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I am looking at an optical coherence tomography scheme which is based on a michelson interferometer. The basic idea is that a laser beam is split by a beamsplitter, half of which goes into some tissue and the other half into the reference arm. The tissue backscatters some of the light, the light is recombined with the light from the reference arm and creates interference, which can be used to visualize the tissue to a certain depth.

Now I am trying to combine this scheme with second harmonic generation which usually (?) occurs when an electric field (such as a laser) enters a non-linear medium. What happens is that if the laser with frequency $\omega_0$ enters this medium, another beam will leave the medium which is a mixture of $\omega_0$ and $2\omega_0$ frequencies. These can be then seperated by some prism for example.

Now it is good (depends how you look at it) that some tissues like collagen or cartilage act as non-linear mediums. As such when one tries to look at them in an OCT scheme they will back-scatter not only light with the initial frequency $\omega_0$ but also light with frequency $2\omega_0$.

Scientists have proposed some clever set-ups to be able to harness and use this extra light with frequency $2\omega_0$ to gain more information.

Now my main question: What are some drawbacks of using this method (as in using this second light $2\omega_0$)? In all papers I've read it seems to be strictly superior to the classical OCT method.

The only limiting factor I can think of that it is only possible to use this second harmonic effect in certain tissues which act as non-linear mediums. And even here I am not sure whether this is truly a fundamental limit, hence the title. Could we change the properties of tissue to make them all non-linear if necessary?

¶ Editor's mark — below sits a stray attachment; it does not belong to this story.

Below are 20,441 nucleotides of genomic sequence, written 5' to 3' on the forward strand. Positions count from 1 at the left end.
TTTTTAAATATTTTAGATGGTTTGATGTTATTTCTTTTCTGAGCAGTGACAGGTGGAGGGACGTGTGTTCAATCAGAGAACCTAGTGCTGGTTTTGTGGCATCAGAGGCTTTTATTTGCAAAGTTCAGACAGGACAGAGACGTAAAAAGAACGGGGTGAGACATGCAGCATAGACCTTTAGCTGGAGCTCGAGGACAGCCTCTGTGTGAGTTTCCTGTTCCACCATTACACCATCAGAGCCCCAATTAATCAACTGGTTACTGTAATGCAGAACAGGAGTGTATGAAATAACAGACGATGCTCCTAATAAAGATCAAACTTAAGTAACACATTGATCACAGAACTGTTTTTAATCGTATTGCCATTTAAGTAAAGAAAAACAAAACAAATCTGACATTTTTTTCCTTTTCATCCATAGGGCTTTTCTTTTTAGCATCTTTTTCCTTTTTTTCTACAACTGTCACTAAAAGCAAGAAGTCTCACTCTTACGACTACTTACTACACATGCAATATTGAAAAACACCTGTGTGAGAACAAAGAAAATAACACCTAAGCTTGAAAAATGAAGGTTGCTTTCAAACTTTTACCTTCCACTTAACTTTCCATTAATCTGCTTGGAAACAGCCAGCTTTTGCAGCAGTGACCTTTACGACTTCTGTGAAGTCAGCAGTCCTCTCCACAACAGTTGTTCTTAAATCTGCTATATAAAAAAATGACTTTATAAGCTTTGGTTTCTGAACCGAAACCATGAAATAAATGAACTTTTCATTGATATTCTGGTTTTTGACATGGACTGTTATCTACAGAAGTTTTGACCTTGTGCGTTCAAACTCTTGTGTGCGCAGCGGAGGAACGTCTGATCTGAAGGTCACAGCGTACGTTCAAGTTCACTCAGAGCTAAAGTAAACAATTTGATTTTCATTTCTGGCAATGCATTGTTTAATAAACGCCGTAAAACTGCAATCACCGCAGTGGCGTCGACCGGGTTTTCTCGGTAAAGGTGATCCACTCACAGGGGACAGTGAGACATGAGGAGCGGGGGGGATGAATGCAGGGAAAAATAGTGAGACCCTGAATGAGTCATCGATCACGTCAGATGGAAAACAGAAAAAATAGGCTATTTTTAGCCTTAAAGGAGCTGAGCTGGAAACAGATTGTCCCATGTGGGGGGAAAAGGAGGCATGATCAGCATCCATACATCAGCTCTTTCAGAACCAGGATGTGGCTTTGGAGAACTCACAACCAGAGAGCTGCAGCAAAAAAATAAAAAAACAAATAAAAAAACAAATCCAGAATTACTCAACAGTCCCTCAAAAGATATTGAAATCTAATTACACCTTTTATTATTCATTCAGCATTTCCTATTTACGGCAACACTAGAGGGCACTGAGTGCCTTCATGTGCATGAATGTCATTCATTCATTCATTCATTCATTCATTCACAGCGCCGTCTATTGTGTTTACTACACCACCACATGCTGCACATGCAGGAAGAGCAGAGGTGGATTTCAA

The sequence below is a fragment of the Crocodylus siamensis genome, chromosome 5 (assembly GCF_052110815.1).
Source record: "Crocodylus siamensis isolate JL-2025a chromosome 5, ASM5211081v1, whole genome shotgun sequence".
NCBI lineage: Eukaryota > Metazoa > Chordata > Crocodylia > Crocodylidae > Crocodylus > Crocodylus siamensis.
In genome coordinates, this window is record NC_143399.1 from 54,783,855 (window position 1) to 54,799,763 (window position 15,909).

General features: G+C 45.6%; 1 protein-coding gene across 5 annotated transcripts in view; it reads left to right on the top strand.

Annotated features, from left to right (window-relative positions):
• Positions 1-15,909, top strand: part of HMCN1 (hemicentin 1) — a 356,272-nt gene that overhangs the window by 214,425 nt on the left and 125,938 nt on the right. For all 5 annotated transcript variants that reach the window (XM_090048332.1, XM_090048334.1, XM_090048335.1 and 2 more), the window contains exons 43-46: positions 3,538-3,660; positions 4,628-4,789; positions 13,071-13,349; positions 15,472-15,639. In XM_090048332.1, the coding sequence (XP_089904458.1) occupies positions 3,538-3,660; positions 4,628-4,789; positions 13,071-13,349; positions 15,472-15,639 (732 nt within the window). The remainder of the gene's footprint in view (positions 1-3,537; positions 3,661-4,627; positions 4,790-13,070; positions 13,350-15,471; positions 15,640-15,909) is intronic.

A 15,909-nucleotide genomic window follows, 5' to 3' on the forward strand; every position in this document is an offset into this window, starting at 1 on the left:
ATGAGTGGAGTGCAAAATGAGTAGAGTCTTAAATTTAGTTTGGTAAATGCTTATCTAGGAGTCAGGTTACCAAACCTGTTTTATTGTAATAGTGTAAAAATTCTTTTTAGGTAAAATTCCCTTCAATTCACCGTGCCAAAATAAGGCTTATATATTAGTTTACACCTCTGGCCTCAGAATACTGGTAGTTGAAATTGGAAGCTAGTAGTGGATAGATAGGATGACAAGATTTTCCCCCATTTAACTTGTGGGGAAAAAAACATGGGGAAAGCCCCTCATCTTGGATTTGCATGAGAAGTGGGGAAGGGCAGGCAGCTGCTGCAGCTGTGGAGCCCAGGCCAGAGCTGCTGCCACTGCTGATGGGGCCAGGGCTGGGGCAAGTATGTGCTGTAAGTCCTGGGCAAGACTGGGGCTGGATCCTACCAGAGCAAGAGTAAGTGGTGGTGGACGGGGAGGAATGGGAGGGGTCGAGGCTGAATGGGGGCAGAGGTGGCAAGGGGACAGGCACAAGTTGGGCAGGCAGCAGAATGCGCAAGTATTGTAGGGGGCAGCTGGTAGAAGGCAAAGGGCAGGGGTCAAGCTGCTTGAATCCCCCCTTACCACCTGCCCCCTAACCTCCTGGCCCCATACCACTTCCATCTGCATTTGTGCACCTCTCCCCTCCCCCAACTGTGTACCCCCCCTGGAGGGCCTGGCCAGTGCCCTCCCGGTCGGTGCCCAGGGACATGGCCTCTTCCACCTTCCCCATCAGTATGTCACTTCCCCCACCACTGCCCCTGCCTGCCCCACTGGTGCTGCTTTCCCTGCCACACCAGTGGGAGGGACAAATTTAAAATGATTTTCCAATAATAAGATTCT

So again: What other drawbacks does this method have such that it is not common practice? And maybe...what are some ways to solve/compensate for these problems?

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As you say it only works on limited tissue types. As your links say, Optical Coherence Tomography only works to a depth of 500 um or so.

One thing people do with Positron Emission Tomography is inject glucose that is attached to a radioactive source. Tissues that are metabolicaly active, such as certain cancerous tissues, strongly uptake glucose. These tissues begin to emit pairs of gamma rays. Tomographic techniques can then image the cancerous tissue.

You might look for tracers that contain contain a non-linear optical material and are attracted to tissue of interest.

Given the limited depth, you might need to do a biopsy to be able to read the signal, but at much higher resolution than PET.

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  • $\begingroup$ First thank you for your comment (: 1. I see but depth of 500 um is a general limit of OCT and has nothing to do with second harmonic generation, no? I am specifically interested what issues one might encounter when he tries to combine second harmonic generation with OCT. 2. What are 'tracers' ? Could you maybe explain the sentence 'You might look for tracers that contain contain a non-linear optical material and are attracted to tissue of interest.' a bit more? $\endgroup$ – CatoMaths Apr 28 at 20:45
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    $\begingroup$ 1) I was assuming that if OCT won't work below 500 um, then a second harmonic variant won't either. OCT uses an interferometer with a sample and a mirror. The 2nd harmonic version uses a non-linear sample that doubles frequency and a non-linear "mirror". The light source has a very short coherence length, and this limits the depth. 2) The PET link explains radioactive tracers. I was thinking of something similar, but with non-linear material replacing the radioactive atoms. I don't know if such a thing is possible. $\endgroup$ – mmesser314 Apr 28 at 20:59
  • $\begingroup$ Perfect thanks! If you have access, I have found something in this paper: osapublishing.org/ol/abstract.cfm?uri=ol-30-18-2391 'Fig. 4(B) suggests that some of the signal may be due to the second-harmonic light generated in the forward direction, which is backscattered from underlying structures. The forward generation of the second-harmonic signal is a drawback to this molecular contrast technique, and care must be taken when interpreting the images.' Do you have any idea how one could counteract this/deal with this drawback? $\endgroup$ – CatoMaths Apr 28 at 22:28

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